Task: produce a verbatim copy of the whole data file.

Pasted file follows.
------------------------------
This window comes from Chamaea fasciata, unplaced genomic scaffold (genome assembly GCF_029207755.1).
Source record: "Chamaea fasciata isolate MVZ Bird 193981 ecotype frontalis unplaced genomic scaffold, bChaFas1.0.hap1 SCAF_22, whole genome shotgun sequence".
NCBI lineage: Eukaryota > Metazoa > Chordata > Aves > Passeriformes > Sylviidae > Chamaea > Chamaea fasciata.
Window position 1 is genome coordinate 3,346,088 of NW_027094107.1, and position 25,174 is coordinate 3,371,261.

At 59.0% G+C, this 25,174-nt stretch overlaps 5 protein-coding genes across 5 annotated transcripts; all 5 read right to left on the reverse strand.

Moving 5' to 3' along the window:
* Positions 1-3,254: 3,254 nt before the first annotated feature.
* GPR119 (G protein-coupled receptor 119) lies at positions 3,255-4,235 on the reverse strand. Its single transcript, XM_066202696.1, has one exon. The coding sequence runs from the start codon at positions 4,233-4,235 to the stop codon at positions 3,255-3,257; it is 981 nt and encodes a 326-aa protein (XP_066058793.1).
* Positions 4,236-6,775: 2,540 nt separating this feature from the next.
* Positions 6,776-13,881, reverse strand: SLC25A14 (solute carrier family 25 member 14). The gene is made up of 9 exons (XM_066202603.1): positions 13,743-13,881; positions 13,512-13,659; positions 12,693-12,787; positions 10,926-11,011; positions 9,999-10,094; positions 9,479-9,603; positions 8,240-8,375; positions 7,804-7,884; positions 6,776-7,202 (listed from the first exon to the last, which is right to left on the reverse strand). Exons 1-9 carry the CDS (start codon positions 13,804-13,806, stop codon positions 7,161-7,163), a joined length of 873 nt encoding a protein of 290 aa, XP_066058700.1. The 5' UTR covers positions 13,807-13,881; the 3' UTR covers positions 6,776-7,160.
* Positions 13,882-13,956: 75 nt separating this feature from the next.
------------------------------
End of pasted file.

This window comes from Chamaea fasciata, unplaced genomic scaffold (genome assembly GCF_029207755.1).
Source record: "Chamaea fasciata isolate MVZ Bird 193981 ecotype frontalis unplaced genomic scaffold, bChaFas1.0.hap1 SCAF_22, whole genome shotgun sequence".
NCBI lineage: Eukaryota > Metazoa > Chordata > Aves > Passeriformes > Sylviidae > Chamaea > Chamaea fasciata.
Window position 1 is genome coordinate 3,346,088 of NW_027094107.1, and position 25,174 is coordinate 3,371,261.

At 59.0% G+C, this 25,174-nt stretch overlaps 5 protein-coding genes across 5 annotated transcripts; all 5 read right to left on the reverse strand.

Moving 5' to 3' along the window:
* Positions 1-3,254: 3,254 nt before the first annotated feature.
* GPR119 (G protein-coupled receptor 119) lies at positions 3,255-4,235 on the reverse strand. Its single transcript, XM_066202696.1, has one exon. The coding sequence runs from the start codon at positions 4,233-4,235 to the stop codon at positions 3,255-3,257; it is 981 nt and encodes a 326-aa protein (XP_066058793.1).
* Positions 4,236-6,775: 2,540 nt separating this feature from the next.
* Positions 6,776-13,881, reverse strand: SLC25A14 (solute carrier family 25 member 14). The gene is made up of 9 exons (XM_066202603.1): positions 13,743-13,881; positions 13,512-13,659; positions 12,693-12,787; positions 10,926-11,011; positions 9,999-10,094; positions 9,479-9,603; positions 8,240-8,375; positions 7,804-7,884; positions 6,776-7,202 (listed from the first exon to the last, which is right to left on the reverse strand). Exons 1-9 carry the CDS (start codon positions 13,804-13,806, stop codon positions 7,161-7,163), a joined length of 873 nt encoding a protein of 290 aa, XP_066058700.1. The 5' UTR covers positions 13,807-13,881; the 3' UTR covers positions 6,776-7,160.
* Positions 13,882-13,956: 75 nt separating this feature from the next.